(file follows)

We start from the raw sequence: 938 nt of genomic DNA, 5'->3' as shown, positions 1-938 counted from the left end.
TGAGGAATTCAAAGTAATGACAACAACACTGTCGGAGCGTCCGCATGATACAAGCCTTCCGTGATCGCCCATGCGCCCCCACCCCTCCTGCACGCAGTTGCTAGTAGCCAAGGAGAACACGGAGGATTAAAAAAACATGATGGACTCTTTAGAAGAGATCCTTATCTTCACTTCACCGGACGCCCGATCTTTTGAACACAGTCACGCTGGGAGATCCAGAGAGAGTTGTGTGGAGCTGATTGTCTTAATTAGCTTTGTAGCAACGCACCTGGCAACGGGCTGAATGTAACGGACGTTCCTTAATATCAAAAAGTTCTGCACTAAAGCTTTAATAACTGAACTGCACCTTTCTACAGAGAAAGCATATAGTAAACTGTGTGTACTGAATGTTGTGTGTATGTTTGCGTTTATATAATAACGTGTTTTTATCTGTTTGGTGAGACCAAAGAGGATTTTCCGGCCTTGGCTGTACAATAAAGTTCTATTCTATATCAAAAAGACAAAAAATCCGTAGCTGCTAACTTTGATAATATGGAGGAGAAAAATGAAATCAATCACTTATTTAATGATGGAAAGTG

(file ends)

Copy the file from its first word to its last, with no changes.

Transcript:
We start from the raw sequence: 938 nt of genomic DNA, 5'->3' as shown, positions 1-938 counted from the left end.
TGAGGAATTCAAAGTAATGACAACAACACTGTCGGAGCGTCCGCATGATACAAGCCTTCCGTGATCGCCCATGCGCCCCCACCCCTCCTGCACGCAGTTGCTAGTAGCCAAGGAGAACACGGAGGATTAAAAAAACATGATGGACTCTTTAGAAGAGATCCTTATCTTCACTTCACCGGACGCCCGATCTTTTGAACACAGTCACGCTGGGAGATCCAGAGAGAGTTGTGTGGAGCTGATTGTCTTAATTAGCTTTGTAGCAACGCACCTGGCAACGGGCTGAATGTAACGGACGTTCCTTAATATCAAAAAGTTCTGCACTAAAGCTTTAATAACTGAACTGCACCTTTCTACAGAGAAAGCATATAGTAAACTGTGTGTACTGAATGTTGTGTGTATGTTTGCGTTTATATAATAACGTGTTTTTATCTGTTTGGTGAGACCAAAGAGGATTTTCCGGCCTTGGCTGTACAATAAAGTTCTATTCTATATCAAAAAGACAAAAAATCCGTAGCTGCTAACTTTGATAATATGGAGGAGAAAAATGAAATCAATCACTTATTTAATGATGGAAAGTG